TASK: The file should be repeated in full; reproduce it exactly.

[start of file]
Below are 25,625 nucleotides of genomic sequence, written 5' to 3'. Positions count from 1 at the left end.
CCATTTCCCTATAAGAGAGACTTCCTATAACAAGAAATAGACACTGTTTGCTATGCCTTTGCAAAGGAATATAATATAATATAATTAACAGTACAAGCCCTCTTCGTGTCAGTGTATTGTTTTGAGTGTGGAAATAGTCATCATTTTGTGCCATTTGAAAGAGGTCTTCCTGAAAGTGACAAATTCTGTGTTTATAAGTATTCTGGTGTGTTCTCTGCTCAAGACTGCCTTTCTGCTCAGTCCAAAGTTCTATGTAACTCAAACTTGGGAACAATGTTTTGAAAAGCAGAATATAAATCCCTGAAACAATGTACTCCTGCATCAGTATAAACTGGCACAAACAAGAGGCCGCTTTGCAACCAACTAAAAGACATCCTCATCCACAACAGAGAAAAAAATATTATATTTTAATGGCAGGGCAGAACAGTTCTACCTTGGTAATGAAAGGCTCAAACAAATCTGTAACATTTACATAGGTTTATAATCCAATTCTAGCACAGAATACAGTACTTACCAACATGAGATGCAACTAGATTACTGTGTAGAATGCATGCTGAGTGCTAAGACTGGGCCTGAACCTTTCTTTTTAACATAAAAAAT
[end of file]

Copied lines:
Below are 25,625 nucleotides of genomic sequence, written 5' to 3'. Positions count from 1 at the left end.
CCATTTCCCTATAAGAGAGACTTCCTATAACAAGAAATAGACACTGTTTGCTATGCCTTTGCAAAGGAATATAATATAATATAATTAACAGTACAAGCCCTCTTCGTGTCAGTGTATTGTTTTGAGTGTGGAAATAGTCATCATTTTGTGCCATTTGAAAGAGGTCTTCCTGAAAGTGACAAATTCTGTGTTTATAAGTATTCTGGTGTGTTCTCTGCTCAAGACTGCCTTTCTGCTCAGTCCAAAGTTCTATGTAACTCAAACTTGGGAACAATGTTTTGAAAAGCAGAATATAAATCCCTGAAACAATGTACTCCTGCATCAGTATAAACTGGCACAAACAAGAGGCCGCTTTGCAACCAACTAAAAGACATCCTCATCCACAACAGAGAAAAAAATATTATATTTTAATGGCAGGGCAGAACAGTTCTACCTTGGTAATGAAAGGCTCAAACAAATCTGTAACATTTACATAGGTTTATAATCCAATTCTAGCACAGAATACAGTACTTACCAACATGAGATGCAACTAGATTACTGTGTAGAATGCATGCTGAGTGCTAAGACTGGGCCTGAACCTTTCTTTTTAACATAAAAAAT